but cool or hot, windy or still, "window” time arrived each day. (I assume
that it was originally a cold-season development.) George's part in this
interplay, in spite of the "good daddy" laudations, was to encourage Ike
in his window work. He would stress the tonic values of fresh air and chide
Sammy for his unappreciativeness.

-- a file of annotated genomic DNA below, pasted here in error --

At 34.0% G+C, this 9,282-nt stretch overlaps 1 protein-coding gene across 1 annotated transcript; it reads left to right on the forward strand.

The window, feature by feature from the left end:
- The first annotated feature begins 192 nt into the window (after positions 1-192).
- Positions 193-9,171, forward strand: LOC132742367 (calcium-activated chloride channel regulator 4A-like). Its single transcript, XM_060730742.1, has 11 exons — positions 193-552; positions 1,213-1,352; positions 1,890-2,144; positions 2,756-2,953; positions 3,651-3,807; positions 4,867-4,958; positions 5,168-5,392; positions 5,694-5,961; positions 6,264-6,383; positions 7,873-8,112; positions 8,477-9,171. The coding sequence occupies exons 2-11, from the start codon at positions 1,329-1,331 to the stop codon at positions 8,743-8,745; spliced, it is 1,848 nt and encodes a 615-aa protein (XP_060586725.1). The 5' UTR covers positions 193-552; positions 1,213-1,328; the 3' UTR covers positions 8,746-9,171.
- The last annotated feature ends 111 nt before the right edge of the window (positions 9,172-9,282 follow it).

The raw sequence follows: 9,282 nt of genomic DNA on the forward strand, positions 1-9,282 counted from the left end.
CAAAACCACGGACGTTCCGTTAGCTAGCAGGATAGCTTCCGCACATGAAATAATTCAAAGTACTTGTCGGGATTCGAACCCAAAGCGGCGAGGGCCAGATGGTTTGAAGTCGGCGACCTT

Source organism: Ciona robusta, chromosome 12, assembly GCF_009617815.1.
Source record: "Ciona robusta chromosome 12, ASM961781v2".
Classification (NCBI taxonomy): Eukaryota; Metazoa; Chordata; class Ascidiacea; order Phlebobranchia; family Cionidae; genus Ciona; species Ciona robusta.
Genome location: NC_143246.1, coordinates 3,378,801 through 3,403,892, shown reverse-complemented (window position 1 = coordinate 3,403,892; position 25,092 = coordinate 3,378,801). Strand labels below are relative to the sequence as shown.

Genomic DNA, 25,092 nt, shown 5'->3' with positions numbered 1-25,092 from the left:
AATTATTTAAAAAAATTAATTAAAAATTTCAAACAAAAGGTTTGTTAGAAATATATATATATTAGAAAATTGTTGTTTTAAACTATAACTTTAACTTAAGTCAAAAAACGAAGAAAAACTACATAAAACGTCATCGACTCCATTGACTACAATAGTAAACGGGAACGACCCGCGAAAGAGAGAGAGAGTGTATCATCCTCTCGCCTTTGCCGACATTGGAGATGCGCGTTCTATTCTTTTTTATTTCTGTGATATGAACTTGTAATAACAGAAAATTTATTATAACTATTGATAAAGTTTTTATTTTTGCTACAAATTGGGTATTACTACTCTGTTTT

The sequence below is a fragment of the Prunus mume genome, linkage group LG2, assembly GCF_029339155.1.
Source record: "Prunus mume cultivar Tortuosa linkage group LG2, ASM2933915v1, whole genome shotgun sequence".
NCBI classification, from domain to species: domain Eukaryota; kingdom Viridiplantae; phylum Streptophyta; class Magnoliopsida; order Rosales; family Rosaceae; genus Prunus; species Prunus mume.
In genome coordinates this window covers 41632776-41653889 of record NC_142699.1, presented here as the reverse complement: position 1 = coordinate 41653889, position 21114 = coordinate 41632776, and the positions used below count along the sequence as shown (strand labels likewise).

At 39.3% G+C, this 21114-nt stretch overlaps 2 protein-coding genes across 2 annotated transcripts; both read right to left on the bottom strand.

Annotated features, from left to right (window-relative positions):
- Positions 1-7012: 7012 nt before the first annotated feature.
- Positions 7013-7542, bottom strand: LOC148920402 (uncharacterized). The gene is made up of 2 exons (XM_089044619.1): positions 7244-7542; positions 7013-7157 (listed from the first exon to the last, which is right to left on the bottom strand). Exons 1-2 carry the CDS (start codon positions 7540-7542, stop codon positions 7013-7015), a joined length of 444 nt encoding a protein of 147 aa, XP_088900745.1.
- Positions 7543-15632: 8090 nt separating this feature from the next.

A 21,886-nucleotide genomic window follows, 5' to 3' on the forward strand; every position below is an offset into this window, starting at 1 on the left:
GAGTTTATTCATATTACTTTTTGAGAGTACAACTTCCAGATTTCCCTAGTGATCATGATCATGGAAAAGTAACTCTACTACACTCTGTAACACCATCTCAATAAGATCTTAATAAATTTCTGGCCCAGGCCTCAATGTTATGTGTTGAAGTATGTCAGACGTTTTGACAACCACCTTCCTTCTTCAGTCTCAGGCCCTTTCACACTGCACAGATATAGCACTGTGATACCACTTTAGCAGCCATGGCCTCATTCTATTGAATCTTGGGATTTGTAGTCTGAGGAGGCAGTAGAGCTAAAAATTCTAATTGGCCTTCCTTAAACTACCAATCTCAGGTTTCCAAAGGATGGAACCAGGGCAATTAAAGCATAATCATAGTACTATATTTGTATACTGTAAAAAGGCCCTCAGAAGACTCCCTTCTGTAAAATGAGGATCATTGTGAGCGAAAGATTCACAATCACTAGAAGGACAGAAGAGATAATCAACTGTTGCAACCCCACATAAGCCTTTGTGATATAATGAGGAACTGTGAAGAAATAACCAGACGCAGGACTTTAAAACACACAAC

To put flesh, so to speak, on this interactional frame of times, my work group had developed various ”themes” of verbal interplay which had become standardized in their repetition. These topics of conversation ran in quality from an extreme of nonsensical chatter to another extreme of serious discourse. Unlike the “times” these themes flowed one into the other in no particular sequence of predictability. Serious conversation could suddenly melt into horseplay, and vice versa. In the middle of a serious discussion on the high cost of living, Ike might drop a weight behind the easily startled Sammy or hit him over the head with a dusty paper sack. Interaction would immediately drop to a low comedy exchange of slaps, threats, guffaws, and disapprobations, which would invariably include a 10-minute echolalia of “Ike is a bad man, a very bad man! George is a good daddy, a very fine man”. Or, on the other hand, a stream of such invidious comparisons as followed a surreptitious switching off of Sammy's machine by the playful Ike might merge suddenly into a discussion of the pros and cons of saving, for one's funeral.